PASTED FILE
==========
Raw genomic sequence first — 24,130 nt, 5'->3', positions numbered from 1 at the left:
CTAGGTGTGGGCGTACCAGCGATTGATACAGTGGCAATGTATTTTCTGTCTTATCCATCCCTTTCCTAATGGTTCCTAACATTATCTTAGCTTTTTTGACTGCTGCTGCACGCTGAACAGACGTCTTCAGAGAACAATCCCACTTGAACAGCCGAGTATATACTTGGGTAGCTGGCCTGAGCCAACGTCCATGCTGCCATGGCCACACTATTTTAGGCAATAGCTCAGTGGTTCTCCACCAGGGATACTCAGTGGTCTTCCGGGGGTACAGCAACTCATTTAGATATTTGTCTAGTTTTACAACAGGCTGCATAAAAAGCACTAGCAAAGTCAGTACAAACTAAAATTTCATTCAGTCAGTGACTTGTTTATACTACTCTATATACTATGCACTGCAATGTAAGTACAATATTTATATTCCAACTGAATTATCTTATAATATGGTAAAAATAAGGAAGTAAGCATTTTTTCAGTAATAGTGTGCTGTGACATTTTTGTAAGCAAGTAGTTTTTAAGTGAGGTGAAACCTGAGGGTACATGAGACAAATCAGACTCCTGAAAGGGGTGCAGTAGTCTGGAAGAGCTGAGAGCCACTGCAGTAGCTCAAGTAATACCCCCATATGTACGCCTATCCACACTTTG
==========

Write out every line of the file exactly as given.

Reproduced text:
Raw genomic sequence first — 24,130 nt, 5'->3', positions numbered from 1 at the left:
CTAGGTGTGGGCGTACCAGCGATTGATACAGTGGCAATGTATTTTCTGTCTTATCCATCCCTTTCCTAATGGTTCCTAACATTATCTTAGCTTTTTTGACTGCTGCTGCACGCTGAACAGACGTCTTCAGAGAACAATCCCACTTGAACAGCCGAGTATATACTTGGGTAGCTGGCCTGAGCCAACGTCCATGCTGCCATGGCCACACTATTTTAGGCAATAGCTCAGTGGTTCTCCACCAGGGATACTCAGTGGTCTTCCGGGGGTACAGCAACTCATTTAGATATTTGTCTAGTTTTACAACAGGCTGCATAAAAAGCACTAGCAAAGTCAGTACAAACTAAAATTTCATTCAGTCAGTGACTTGTTTATACTACTCTATATACTATGCACTGCAATGTAAGTACAATATTTATATTCCAACTGAATTATCTTATAATATGGTAAAAATAAGGAAGTAAGCATTTTTTCAGTAATAGTGTGCTGTGACATTTTTGTAAGCAAGTAGTTTTTAAGTGAGGTGAAACCTGAGGGTACATGAGACAAATCAGACTCCTGAAAGGGGTGCAGTAGTCTGGAAGAGCTGAGAGCCACTGCAGTAGCTCAAGTAATACCCCCATATGTACGCCTATCCACACTTTG